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9th annual Festival of Trees set for Nov. 30, Dec. 1 in Torrington

November 15, 2018

TORRINGTON — Shining lights, glittering ornaments, and handmade cloth decorations will be out for decoration and for sale at the ninth annual Festival of Trees and Decorations, presented by Gracie’s Promise, on Nov. 30 and Dec. 1 at the Platte Valley Bank Community Room at 22nd and Main in Torrington.

Gracie’s Promise, named after leukemia-survivor Gracie Claborn, is a charity that helps families of sick children afford daily and travel expenses. The Festival of Trees is one of three fundraisers the organization holds each year.

The event was originally started by the Kiwanis, with Gracie’s Promise joining as a partner for a joint fundraiser for two years until the Kiwanis dropped out.

May Houser with Gracie’s Promise said local businesses and individuals decorate and donate Christmas trees, often themed, which are then displayed and put up for a silent auction. In recent years, the Festival of Trees has accepted other kinds of decorations.

“We’ve branched out into wreaths and table decorations,” Houser said. “It can run a whole gamut of different things.”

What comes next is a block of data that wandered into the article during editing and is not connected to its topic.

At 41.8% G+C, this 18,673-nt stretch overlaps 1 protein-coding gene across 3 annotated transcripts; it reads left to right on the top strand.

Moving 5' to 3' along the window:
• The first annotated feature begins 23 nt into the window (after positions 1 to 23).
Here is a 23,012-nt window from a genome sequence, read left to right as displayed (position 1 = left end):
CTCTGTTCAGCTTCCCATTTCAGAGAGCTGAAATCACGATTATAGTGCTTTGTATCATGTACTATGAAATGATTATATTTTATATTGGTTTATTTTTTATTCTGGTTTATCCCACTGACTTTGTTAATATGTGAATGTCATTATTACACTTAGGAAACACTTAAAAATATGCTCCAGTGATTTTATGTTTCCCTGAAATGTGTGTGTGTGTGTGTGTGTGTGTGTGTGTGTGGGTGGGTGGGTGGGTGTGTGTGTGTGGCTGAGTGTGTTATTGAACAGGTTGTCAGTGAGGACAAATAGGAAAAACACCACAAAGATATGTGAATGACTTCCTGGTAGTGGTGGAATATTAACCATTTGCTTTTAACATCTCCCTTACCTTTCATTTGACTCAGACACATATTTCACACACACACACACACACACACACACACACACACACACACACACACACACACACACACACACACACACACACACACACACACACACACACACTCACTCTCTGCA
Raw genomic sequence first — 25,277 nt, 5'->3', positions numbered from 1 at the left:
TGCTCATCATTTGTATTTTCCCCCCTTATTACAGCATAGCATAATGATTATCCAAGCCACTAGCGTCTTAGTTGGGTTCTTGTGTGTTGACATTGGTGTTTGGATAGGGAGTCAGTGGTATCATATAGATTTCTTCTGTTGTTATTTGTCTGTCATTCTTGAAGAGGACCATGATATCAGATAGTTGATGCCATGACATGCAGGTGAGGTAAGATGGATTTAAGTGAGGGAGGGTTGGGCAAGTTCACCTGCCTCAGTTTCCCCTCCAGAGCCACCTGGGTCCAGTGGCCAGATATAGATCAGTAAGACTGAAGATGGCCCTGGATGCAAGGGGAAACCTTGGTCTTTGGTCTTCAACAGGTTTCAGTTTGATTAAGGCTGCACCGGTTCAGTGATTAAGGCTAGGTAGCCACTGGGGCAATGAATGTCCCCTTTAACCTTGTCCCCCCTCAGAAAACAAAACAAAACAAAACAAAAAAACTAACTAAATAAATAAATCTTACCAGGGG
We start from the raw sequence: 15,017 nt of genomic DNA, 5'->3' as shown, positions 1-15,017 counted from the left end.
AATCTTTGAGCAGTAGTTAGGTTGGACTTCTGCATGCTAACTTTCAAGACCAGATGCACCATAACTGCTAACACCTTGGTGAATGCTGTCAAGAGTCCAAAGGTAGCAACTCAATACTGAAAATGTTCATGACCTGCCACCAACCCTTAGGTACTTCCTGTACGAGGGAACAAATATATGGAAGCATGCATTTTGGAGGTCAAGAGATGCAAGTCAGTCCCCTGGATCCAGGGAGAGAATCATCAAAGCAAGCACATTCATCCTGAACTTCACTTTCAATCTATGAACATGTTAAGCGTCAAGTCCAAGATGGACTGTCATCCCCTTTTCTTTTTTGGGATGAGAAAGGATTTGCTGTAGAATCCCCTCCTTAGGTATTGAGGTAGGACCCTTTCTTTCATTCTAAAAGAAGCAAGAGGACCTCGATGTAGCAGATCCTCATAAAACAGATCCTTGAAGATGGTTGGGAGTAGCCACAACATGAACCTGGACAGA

When Gracie’s Promise first began hosting the event, Houser said the number of trees they received were around 20 each year. Bud Watson, the grandfather of Gracie, estimated that last year’s festival brought in 30 trees.

“And then you add the wreaths and everything else and it’s closer to 40,” Houser said.

Since many of the items tend to be dropped off, she said it’s difficult to tell how many items will be at this year’s festival.

“We have no idea how many things are going to be there when we set up,” she said. “People are so generous, it’s beyond belief.”

This year, they added, the Goshen County Quilt Club will be bringing in a tree covered in homemade decorations. Along with the tree, new Christmas cards with painted quilt covers by quilter Mary Ann Smith will be available for donations.

Watson said the festival tends to draw visitors who want to take in the sights of the trees and the wreaths.

“It’s absolutely beautiful when you walk in, especially in the evening or late afternoon when the sun is low,” he said. “There’s lights everywhere.”

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